2. Implementation of the pay award in May to alleviate distress as soon as possible.


We recognise that College has a number of demands on its income, including higher costs for energy. Nonetheless, income from student fees and investments continues to rise despite the regular predictions of penury over past years. Those predictions later turn out to be unnecessarily pessimistic (as in 2020 – 21 to give but one example).  Even if this year turns out to be an exception, Imperial’s finances are generally healthy and higher fees for international students will feed into income in 2023-4.   College could, therefore, afford to cut back slightly in some areas temporarily in order to invest in its staff when they are facing severe financial difficulties.

In a recent “In conversation with the president” Hugh Brady commented:

“Some in the unions have said [staff] should be getting inflation plus 2% or 3%. If you look at current numbers that would mean a 12% pay rise. What I’ve got to consider is well what happens if we agree to that and then as predicted inflation comes flying down to maybe 2% or 3%. Then we’ve committed a lot of resource to pay that can’t go into the student experience and can’t be used to invest in research.”

It is disappointing that the President should misrepresent the JTU position and to do so in a way that suggests a misunderstanding of the nature of inflation. Having risen by 10 – 14% in 2022, prices will not fall if inflation declines, they will merely rise more slowly.  What is more, since the JTU claims are retrospective, they are based on price rises that have already happened. It should be noted that our claim is not above inflation; it would merely maintain the value of pay of staff at Imperial, on the basis of inflation in 2022 and therefore, if anything, underestimates the impact of inflation on salaries. There is no danger of overpaying staff at Imperial:  if inflation in 2023 is as low as the president suggests, it will be reflected in the 2024 pay claim.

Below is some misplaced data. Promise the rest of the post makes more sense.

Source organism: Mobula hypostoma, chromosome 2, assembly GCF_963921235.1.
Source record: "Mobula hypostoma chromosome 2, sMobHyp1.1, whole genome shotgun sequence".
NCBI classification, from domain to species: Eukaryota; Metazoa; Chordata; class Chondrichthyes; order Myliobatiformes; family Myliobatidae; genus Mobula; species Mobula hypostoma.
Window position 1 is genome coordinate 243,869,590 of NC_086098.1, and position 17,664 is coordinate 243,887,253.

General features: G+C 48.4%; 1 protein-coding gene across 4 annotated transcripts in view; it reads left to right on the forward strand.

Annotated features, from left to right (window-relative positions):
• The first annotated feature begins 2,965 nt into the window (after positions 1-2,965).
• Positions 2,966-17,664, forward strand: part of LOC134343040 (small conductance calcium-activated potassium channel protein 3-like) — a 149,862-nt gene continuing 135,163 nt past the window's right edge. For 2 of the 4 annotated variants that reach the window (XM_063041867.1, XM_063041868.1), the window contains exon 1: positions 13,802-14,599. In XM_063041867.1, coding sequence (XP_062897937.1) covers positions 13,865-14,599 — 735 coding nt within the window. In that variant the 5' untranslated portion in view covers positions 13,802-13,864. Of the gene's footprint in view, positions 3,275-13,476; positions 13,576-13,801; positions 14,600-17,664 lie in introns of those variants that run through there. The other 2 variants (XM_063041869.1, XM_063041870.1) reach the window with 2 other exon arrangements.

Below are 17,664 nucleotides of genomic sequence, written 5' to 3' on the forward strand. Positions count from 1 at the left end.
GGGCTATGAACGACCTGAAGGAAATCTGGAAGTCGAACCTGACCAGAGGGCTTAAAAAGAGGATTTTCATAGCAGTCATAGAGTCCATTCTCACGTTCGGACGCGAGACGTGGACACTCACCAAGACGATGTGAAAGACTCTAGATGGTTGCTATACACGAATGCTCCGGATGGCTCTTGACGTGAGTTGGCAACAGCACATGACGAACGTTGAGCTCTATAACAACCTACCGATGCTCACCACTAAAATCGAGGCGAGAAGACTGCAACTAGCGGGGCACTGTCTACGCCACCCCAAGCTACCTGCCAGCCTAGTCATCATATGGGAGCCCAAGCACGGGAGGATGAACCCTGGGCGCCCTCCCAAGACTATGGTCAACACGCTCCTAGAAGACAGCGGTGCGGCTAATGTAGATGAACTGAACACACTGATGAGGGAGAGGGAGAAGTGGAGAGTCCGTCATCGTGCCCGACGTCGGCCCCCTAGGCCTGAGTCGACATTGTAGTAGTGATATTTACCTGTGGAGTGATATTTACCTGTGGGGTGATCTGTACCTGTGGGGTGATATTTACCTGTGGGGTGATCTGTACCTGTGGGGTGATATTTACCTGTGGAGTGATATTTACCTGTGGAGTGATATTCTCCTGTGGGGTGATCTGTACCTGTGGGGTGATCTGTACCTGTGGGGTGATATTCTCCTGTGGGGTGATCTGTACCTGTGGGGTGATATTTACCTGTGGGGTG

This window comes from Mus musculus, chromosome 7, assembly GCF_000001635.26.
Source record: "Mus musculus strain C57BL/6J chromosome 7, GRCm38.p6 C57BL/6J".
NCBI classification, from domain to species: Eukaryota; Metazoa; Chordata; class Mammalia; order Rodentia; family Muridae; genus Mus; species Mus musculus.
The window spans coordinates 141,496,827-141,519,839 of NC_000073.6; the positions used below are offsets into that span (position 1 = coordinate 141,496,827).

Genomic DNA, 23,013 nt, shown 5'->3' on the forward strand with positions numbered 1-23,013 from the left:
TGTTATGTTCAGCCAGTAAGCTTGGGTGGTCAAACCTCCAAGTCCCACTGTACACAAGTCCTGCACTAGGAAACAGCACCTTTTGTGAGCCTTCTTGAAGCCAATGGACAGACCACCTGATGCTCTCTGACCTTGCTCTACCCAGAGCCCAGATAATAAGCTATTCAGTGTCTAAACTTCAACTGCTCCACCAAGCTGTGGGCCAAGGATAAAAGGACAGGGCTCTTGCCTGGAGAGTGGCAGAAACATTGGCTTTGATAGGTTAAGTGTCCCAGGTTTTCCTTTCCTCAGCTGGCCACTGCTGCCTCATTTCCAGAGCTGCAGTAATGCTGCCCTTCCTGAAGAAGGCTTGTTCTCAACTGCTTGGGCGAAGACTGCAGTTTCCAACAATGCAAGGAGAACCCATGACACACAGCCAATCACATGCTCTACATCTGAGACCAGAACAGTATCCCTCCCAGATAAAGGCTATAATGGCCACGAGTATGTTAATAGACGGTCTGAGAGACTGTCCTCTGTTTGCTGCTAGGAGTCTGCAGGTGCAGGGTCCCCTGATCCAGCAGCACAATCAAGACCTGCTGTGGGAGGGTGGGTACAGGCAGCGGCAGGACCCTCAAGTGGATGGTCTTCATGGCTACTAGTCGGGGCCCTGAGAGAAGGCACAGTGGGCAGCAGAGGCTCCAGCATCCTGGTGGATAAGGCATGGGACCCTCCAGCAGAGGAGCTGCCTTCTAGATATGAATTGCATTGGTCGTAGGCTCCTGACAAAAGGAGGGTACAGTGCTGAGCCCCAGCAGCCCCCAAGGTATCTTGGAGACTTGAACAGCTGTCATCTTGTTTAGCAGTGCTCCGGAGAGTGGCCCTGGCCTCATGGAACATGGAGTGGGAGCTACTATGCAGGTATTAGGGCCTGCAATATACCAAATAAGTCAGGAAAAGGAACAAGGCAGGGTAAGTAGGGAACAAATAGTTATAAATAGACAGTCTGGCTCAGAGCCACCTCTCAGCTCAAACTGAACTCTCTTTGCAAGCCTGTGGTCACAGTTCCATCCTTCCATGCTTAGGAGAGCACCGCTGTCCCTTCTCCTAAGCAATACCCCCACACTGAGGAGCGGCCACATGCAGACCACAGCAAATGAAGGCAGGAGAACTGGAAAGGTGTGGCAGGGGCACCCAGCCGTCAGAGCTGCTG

The President has also set up a false opposition between staff and the student experience and research.  Both are totally dependent on staff.  Demoralised staff, or vacant posts cannot deliver exciting, innovative research or excellent experiences for students. Despite outstanding results and the exceptional efforts of all staff over the past few years, this claim does not represent a real increase; it merely seeks to halt the massive erosion in the value of pay as it is eaten away by inflation.

Appendix 1

Source: NIESR, ONS with projection by log-log regression, IC JTU

Appendix 2

 Source: survey carried out by UCU, Unite the Union and UNISON, February 2023

These quotes have been edited, partly for brevity but mainly to exclude identifying details.  They have been divided into three sections but many included observations pertinent to all three.  They offer only a small selection of responses to our survey.

Acute hardship

  1. We have to move out of our current flat because we can’t to pay the increased rent. I have an infant daughter and this move have been very difficult for us. …
  2. I have to skip breakfast and lunch to save for my … travel costs … not to mention the heating and electricity and broadband [when] I work from home. I have not been able to buy any clothes, shoes for myself since covid came in